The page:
WW2, 1939 to ’40, in order, Evacuation Part 2

Lewes – A Place Apart In retrospect there was something almost magical about the months I spent there. I was not aware of this at the time, I was often unhappy, but who is sublimely happy all the time, contrast gives colour. Lewes, the Town, was the hub, but it was really the district which was wonderfully anachronistic, such a revelation to the Town boy, contrasting to all he knew yet a living encapsulation of all he had read in novels, heard on the radio and imagined – it was pure Noel Coward and Ivor Novello

Incorporated into Lewes Grammar we resumed our education,. I was billeted in a village nestling against the South Downs in the Ouse Valley with a married couple, the Baileys. At first I didn’t like the idea of cycling 3 miles each way, every day, but later I realised I had been presented with a unique experience, one I would never have had if I had been billeted in the town. The village, just a collection of houses bordering the main street, itself a cul-de-sac, culminated in a path leading up into the Downs. There was a church hall for whist drives, the annual Christmas festival, the local drama group, in time the LDV; in fact, everything a village hall is expected to sustain. Opposite was the post office cum village shop, the hub of village gossip. In warm weather the village street acted as a funnel. Sitting high up on the hill studying, I found I could hear a conversation taking place below. Understanding what was said, I looked round and the only people in sight were women, half a mile below me, talking at the gate of the post office – they were gossiping. When they stopped and left, the sound stopped.

The Charm Of The Ouse Valley. On a map of the area between Lewes and Newhaven, you will see the Ouse valley with such lovely village names as North Ease, South Ease, Rodmel, and on the other side, Glynde with Glyndebourne. In 1939-40 it was an area given over to agriculture. There was a poet called Pound, who lived in Rodmel. Not Ezra Pound, but a local focus of interest. He had named all his children with Christian names beginning with ‘P’, so everyone opened the mail. This was typical of eccentricities I found in the Ouse Valley. There were marked social differences in the Valley. There were the farm labourers, maids and their families. Then there were the traders, the post mistress and shopkeepers in Lewes and also some of the farmers. Then there were the professional classes, the Baileys fell into this category, maybe the vicar, next came the gentlemen farmers, the inherited wealth and finally the dignitaries such as the MP and the squire. By association I was part of the professional group, but though I was never truly comfortable, I learned much through socialising. The general air of the whole area was ‘County’ with a capital ‘C’. In our own village was the local Squire. Whether he really was, I never knew, but with the name of Sir Amhurst Selby-Bigg he had every right to be. He and his wife would give out prizes at do’s and in the summer he generously threw his personal tennis court open to the village and we had tournaments there with breaks for Robinson’s Barley Water. There were wealthy farmers who were sociable and as we went to school with their children we had an ‘in’ to the higher echelons of farm life. We went to market with them, helped with the harvest and generally mucked in, but these were not the farmers we had helped prior to coming to Lewes, these were ‘gentlemen farmers’.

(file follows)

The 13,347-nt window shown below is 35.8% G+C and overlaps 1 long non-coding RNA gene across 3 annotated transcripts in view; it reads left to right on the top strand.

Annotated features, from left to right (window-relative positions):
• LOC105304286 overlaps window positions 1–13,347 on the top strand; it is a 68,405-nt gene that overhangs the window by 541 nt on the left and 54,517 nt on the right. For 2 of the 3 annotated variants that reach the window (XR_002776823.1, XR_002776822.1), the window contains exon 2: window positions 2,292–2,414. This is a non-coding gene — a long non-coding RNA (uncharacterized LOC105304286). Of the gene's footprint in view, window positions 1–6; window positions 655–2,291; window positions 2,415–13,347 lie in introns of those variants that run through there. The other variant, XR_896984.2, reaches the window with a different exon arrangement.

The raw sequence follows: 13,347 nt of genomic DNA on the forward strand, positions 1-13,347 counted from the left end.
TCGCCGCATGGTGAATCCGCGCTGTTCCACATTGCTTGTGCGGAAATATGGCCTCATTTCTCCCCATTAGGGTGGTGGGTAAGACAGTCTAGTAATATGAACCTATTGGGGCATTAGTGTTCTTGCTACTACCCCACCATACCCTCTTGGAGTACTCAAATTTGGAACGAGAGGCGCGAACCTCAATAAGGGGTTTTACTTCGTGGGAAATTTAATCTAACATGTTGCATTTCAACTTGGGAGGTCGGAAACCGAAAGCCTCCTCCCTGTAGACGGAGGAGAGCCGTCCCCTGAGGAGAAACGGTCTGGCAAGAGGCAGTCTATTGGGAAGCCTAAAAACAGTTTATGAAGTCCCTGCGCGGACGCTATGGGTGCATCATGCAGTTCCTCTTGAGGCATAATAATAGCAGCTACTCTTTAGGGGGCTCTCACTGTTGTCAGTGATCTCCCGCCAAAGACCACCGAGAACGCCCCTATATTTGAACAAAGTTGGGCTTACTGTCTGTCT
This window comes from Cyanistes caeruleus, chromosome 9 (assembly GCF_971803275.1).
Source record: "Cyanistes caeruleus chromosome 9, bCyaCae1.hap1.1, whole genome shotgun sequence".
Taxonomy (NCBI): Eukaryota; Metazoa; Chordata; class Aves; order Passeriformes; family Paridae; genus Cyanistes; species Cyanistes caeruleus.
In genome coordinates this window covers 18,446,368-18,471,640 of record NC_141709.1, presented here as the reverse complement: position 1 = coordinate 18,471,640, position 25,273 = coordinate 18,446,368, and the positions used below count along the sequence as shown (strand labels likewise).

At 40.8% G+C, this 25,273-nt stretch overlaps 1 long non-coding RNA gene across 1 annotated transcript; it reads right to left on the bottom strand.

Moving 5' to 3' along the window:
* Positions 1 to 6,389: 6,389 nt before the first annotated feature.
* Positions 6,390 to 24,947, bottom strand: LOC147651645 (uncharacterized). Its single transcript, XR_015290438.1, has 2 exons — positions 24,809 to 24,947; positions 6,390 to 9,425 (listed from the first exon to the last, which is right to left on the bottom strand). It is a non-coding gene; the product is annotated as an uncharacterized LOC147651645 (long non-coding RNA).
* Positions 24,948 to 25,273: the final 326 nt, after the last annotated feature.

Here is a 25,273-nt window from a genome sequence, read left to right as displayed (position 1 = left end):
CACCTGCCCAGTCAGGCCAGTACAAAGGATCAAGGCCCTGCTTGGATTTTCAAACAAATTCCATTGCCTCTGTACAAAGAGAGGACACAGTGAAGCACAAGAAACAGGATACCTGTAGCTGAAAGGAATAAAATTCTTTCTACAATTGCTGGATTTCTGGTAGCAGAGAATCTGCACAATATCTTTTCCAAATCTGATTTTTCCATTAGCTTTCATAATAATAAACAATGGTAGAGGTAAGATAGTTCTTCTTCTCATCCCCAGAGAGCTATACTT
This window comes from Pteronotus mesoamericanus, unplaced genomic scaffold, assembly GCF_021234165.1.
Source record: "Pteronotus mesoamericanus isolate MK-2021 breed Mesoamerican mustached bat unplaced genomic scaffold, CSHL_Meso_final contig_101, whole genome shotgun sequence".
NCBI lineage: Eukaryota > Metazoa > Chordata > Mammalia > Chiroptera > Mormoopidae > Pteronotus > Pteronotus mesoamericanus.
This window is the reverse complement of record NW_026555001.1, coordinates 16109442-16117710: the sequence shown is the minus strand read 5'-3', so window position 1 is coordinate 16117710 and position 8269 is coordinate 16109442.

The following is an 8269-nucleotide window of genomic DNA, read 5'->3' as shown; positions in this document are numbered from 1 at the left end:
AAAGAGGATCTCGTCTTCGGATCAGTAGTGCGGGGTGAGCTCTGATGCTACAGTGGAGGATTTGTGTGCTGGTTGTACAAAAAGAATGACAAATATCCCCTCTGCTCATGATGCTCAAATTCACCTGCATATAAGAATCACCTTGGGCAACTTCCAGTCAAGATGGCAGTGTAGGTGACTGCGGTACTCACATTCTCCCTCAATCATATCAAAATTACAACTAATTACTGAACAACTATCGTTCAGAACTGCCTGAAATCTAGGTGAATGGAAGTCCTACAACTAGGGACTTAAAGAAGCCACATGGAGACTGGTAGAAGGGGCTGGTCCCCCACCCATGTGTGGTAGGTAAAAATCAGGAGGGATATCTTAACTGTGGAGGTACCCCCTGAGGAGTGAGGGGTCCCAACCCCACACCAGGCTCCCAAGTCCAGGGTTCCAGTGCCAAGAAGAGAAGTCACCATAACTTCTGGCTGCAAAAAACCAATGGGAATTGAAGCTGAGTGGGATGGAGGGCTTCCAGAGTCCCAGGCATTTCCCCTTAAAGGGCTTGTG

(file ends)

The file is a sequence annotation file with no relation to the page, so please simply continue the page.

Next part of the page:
The winter of ’39-’40 was particularly severe, to the extent that when cycling to school the only way of turning the corner at the bottom of a particularly steep hill was to ride straight into a six foot high drift, extract oneself and then head off on the next leg. Later there was a sudden thaw followed by an equally quick freeze which left the roads coated in about an inch of ice. We evacuees made slides and the locals had ice skates and were to be seen pirouetting and twirling past us. We slowly integrated.

Even though the war had gone badly and there was the threat of invasionb hanging over us, one cannot live in a state of frightened paralysis. Slowly our lives became normal as we entered into a routine and with the routine, helped by the friendship of the people of the Valley, came a wonderful period of my life which was totally foreign to what I had known before. While I was rubbing shoulders with the English class system at its most rigid, what I found there probably knocked any snobbery I might have had out of my outlook for all time. I think I must have seen it for what it was and eschewed it because instinctively, from a social aspect, I became classless.

Categorized as WW2

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